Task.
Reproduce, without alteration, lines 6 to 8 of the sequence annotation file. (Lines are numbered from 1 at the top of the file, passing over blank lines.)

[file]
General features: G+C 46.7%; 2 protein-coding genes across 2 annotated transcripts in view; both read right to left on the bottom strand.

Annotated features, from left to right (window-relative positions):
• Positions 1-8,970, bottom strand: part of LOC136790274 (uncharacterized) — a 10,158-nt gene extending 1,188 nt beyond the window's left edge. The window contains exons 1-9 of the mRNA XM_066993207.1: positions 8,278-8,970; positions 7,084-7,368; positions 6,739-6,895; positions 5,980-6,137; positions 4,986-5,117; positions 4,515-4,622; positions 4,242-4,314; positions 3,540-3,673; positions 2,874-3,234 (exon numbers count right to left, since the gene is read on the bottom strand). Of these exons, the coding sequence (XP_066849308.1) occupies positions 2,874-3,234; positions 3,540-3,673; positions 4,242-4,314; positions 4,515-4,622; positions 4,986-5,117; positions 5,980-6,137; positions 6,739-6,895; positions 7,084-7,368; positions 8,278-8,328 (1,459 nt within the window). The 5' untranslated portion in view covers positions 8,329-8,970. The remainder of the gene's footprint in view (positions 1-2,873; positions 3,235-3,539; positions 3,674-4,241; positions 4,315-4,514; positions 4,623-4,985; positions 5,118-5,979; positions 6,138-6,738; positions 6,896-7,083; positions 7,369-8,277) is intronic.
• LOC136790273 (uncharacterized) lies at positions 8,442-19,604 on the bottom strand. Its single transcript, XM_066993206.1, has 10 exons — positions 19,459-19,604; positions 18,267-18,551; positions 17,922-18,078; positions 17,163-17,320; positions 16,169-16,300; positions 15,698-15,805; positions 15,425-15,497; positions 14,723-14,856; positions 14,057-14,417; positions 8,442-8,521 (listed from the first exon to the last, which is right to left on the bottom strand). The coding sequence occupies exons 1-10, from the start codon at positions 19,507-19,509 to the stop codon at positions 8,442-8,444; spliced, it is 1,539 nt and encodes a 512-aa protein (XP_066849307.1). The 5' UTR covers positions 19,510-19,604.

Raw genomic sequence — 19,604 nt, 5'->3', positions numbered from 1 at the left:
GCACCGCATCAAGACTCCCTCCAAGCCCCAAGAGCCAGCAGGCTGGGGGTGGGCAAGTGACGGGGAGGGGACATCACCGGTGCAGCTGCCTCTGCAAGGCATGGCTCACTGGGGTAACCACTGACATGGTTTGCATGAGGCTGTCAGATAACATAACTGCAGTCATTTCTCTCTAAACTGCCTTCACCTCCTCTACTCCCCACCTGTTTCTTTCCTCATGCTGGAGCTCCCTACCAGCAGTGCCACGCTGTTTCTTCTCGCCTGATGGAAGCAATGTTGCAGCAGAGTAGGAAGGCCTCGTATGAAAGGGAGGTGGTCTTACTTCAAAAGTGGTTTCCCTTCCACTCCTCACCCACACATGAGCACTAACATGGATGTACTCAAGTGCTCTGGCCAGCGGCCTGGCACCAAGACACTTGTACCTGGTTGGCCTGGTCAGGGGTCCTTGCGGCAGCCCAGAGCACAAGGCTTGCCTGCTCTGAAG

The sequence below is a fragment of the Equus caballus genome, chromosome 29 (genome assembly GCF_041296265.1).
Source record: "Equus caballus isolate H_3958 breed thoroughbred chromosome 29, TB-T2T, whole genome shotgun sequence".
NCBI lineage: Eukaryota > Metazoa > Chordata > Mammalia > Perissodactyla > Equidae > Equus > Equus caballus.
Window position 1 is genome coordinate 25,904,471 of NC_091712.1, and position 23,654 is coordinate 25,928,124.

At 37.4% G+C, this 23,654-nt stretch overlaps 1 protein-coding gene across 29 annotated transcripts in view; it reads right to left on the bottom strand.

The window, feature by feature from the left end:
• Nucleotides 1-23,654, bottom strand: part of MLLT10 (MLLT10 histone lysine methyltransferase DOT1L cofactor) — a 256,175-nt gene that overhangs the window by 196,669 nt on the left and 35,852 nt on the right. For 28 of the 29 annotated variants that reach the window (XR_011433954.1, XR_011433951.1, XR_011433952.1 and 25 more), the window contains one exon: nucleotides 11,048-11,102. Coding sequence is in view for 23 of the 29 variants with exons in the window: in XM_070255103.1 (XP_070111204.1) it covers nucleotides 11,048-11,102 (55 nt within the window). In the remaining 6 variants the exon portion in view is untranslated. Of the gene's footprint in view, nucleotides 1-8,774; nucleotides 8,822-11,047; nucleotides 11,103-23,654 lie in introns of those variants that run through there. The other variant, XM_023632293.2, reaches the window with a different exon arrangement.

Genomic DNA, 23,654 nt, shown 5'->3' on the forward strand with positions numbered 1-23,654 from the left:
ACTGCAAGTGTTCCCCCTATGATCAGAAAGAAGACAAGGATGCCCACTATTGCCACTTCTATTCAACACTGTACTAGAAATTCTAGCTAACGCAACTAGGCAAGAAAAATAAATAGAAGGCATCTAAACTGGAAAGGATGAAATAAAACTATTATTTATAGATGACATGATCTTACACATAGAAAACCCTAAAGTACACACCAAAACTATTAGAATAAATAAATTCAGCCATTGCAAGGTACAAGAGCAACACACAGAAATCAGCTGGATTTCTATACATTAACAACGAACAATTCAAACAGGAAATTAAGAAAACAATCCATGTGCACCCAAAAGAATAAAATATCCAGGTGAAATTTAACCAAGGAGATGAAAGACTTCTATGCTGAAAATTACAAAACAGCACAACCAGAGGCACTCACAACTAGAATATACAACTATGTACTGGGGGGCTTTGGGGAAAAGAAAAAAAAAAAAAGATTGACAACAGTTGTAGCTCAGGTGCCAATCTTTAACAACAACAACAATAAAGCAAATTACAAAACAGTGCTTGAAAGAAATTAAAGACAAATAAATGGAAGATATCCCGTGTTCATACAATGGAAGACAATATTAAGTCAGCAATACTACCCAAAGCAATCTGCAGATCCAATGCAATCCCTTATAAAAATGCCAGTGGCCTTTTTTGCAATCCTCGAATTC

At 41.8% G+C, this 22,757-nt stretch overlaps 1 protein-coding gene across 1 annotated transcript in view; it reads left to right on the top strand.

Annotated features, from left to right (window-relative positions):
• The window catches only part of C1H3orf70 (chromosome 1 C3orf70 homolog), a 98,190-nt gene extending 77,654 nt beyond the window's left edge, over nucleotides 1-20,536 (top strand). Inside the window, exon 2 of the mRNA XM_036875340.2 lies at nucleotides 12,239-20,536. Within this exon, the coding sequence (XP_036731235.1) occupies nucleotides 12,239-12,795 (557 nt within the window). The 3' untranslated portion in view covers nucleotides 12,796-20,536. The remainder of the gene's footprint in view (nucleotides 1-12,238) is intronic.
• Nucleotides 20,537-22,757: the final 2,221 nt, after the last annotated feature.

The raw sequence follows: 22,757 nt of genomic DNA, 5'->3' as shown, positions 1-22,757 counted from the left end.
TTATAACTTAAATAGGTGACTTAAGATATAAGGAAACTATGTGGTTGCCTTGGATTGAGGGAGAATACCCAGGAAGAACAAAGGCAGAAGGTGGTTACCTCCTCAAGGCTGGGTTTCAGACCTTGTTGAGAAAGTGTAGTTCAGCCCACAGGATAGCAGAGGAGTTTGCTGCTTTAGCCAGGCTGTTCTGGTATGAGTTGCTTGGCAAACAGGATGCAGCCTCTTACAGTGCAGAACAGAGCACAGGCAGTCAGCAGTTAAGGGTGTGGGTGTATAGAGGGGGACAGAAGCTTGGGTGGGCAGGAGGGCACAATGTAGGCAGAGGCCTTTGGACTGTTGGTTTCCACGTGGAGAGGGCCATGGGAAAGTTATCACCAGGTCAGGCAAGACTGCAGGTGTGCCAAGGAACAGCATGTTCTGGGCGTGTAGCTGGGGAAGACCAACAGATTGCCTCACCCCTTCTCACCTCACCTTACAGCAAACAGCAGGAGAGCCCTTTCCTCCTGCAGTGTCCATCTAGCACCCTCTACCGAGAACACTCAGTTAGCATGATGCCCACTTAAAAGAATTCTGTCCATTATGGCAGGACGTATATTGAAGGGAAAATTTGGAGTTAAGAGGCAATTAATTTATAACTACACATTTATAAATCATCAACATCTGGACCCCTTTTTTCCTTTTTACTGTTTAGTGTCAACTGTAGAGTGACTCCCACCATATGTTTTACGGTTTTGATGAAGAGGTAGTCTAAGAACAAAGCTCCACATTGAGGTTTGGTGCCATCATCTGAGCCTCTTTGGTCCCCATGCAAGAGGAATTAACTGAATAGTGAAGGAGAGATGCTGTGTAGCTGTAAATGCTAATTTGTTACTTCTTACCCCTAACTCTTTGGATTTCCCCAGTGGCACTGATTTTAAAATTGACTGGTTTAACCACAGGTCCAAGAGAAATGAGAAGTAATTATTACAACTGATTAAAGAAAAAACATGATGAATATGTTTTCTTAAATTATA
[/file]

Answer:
GCACCGCATCAAGACTCCCTCCAAGCCCCAAGAGCCAGCAGGCTGGGGGTGGGCAAGTGACGGGGAGGGGACATCACCGGTGCAGCTGCCTCTGCAAGGCATGGCTCACTGGGGTAACCACTGACATGGTTTGCATGAGGCTGTCAGATAACATAACTGCAGTCATTTCTCTCTAAACTGCCTTCACCTCCTCTACTCCCCACCTGTTTCTTTCCTCATGCTGGAGCTCCCTACCAGCAGTGCCACGCTGTTTCTTCTCGCCTGATGGAAGCAATGTTGCAGCAGAGTAGGAAGGCCTCGTATGAAAGGGAGGTGGTCTTACTTCAAAAGTGGTTTCCCTTCCACTCCTCACCCACACATGAGCACTAACATGGATGTACTCAAGTGCTCTGGCCAGCGGCCTGGCACCAAGACACTTGTACCTGGTTGGCCTGGTCAGGGGTCCTTGCGGCAGCCCAGAGCACAAGGCTTGCCTGCTCTGAAG

The sequence below is a fragment of the Equus caballus genome, chromosome 29 (genome assembly GCF_041296265.1).
Source record: "Equus caballus isolate H_3958 breed thoroughbred chromosome 29, TB-T2T, whole genome shotgun sequence".